• Cromer to Overstrand – at least five commercial properties and some golf course lost.
  • Overstrand – 60 – 140 houses and up to 10 commercial properties lost, along with sewage pumping station and car park
  • Overstrand to Mundesley – 30 – 90 houses and 10 – 20 commercial properties lost, along with radar site, Trimingham church, main coast road, Vale Road beach access, caravan parks and 85 hectares of farmland.
  • Mundesley – up to 220 houses and 35 commercial properties plus sections of coast road. Beach narrows, and could be launching problems for lifeboat.
  • Mundesley to Bacton gas terminal – land loss at holiday camp and chalet park, 55 seafront properties at southern end of Mundesley, and 20 hectares of farmland.
  • Bacton gas terminal – loss of land and cliff edge buildings at risk.
  • Bacton, Walcott, Ostend – 200 – 390 seafront homes and 20-30 commercial properties, along with caravan park land.
  • Ostend to Eccles – 20 – 35 properties lost, caravan park land and 45 hectares of farmland
  • Eccles to Winterton – worst case scenarion of up to 1020 properties and 5200 hectares of farmland, plus large section of B1159 Road.
  • Winterton to Scratby – 150 seafront properties lost in Newport and Scratby plus holiday developments, tourists facilities and roads.
  • California to Caister – 70 – 130 seafront properties lost, including holiday accomodation, roads.
  • Caister – up to 50 properties lost and holiday centres / caravan parks.
  • Yarmouth – no loss of property but increased risk of defences being overtopped. Little or no beach, particularly at southern end.
  • Gorleston – no loss of property but increased risk of prom being overtopped. Very narrow beach.
  • Gorleston to Hopton – loss of some golf course.
  • Hopton – less than 20 seafront properties loast along with promenade
  • Hopton to Corton – loss of campsiteland, and 25 hectares of farmland.
  • Corton – up to 90 houses and 25 commercial properties lost along with seafront holiday sites, coast road, Methodist church, village hall and pub. School possibly at risk.
  • Corton to Lowestoft – pollution risk due to exposure of Eleni V tanker disaster oil dump.
  • Lowestoft to Ness Point – no loss of peroperty but no beach.

Homes have to be sacrificed in future

The prospect of homes falling into the sea is a reality at one Norfolk seaside village.

Happisburgh has been campaigning for years to get government funding to repair and improve its sea defences.

The new shoreline management plan, if it is adopted, would seem to destroy any hope of winning their battle by earmarking it for “managed retreat” in the longer term.

Reaction in the community to the strategy last night was a mixture of anger and renewed determination to show defences were still needed.

Malcolm Kerby, co-ordinator of the Happisburgh Coastal Concern Action Group, said: “I don’t think it is responsible to give away swathes of our nation.

“It’s not beyond the wit of man to tackle this issue with defences. What we can’t contemplate is doing nothing. You cannot cast asunder these people losing their homes and livelihoods.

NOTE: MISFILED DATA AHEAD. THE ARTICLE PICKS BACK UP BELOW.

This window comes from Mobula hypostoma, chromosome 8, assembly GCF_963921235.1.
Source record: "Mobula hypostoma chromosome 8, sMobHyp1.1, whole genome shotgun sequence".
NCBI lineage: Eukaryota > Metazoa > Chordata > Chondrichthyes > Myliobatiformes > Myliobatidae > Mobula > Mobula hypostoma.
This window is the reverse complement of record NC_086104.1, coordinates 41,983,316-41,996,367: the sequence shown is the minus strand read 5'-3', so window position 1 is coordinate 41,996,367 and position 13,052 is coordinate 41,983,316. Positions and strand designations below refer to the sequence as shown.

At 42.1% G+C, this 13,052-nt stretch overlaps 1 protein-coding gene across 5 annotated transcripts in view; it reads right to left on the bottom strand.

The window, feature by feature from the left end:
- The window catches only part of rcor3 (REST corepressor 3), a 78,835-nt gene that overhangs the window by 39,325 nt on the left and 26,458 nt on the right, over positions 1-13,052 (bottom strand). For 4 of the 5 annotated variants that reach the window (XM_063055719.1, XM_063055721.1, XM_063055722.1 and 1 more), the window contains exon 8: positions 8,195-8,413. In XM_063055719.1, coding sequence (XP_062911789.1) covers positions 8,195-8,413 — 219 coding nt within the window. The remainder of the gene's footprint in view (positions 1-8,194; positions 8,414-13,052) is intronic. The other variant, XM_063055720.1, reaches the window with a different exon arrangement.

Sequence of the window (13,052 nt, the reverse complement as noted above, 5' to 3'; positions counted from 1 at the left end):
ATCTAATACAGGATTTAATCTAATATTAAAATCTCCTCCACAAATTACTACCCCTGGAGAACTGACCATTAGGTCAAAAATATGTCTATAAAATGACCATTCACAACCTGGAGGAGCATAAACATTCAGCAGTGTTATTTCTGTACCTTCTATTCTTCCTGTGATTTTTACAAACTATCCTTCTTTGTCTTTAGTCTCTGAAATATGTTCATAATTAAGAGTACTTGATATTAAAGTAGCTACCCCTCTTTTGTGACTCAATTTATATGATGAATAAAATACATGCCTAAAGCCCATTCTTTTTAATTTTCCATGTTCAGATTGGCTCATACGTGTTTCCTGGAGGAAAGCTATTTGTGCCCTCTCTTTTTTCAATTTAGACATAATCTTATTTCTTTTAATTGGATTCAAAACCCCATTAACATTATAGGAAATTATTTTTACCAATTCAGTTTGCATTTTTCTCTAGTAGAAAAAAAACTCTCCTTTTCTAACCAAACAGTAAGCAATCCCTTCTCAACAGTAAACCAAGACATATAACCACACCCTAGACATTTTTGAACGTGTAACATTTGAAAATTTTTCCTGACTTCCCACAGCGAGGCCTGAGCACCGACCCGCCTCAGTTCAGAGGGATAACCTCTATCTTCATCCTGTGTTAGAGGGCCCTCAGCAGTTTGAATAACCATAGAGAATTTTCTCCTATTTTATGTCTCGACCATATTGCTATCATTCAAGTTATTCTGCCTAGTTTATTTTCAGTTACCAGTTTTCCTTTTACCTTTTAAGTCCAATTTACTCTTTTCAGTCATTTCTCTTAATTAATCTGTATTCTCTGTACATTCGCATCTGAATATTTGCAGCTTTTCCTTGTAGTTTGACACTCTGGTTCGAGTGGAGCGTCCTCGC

“We either have to have our defences replaced, or we have to have compensation. But I believe defences are possible.”

The issue of financial compensation, not covered in shoreline management policy, looks set to emerge as a major issue under the new plans, as they go out to public consultation.

Di Wrightson has watched roads and chalets tumble on the clifftop from the home and bed and breakfast business she has run for 24 years.

But now it too is just 17m from oblivion, and she is geared up to move out this winter – heading inland to rented accomodation.

She attended yesterday’s meeting and came away “quite angry and still fighting”.

“I don’t care what the academics say. You are letting down future generations.”

Overstrand district councillor Angie Tillett said the plan was “a disaster”.

Sea defence builders of the past had “given false hopes to our generation” but she still felt villages were worth protecting.

Council colleague Sue Willis, whose ward includes Bacton and Mundesley, said “we need some form of compensation if people are going to lose their homes and livelihoods”.

Council coastal manager Gary Watson explained that sea defences interrupted natural coastal processes such as longshore drift and sediment movement – leading to a shortage of sand to feed beaches.

Longer term, the strategy would result in wide, natural sweeping beaches, while more and bigger defences could threaten the very existence of those beaches.

Prof. Tim O’Riordan said it was a “terrific step forward” that a Government was looking 100 years into the future for the first time.

He said there was no hidden agenda, and that the plan was not an excuse for lack of spending on coastal defences – where the overall budget was actually rising.

And he was encouraged by the consensus on the need for change among the agencies who have been involved in drawing up the plan.

He added: “We cannot turn the tide back, but we can work together for the best possible deal.”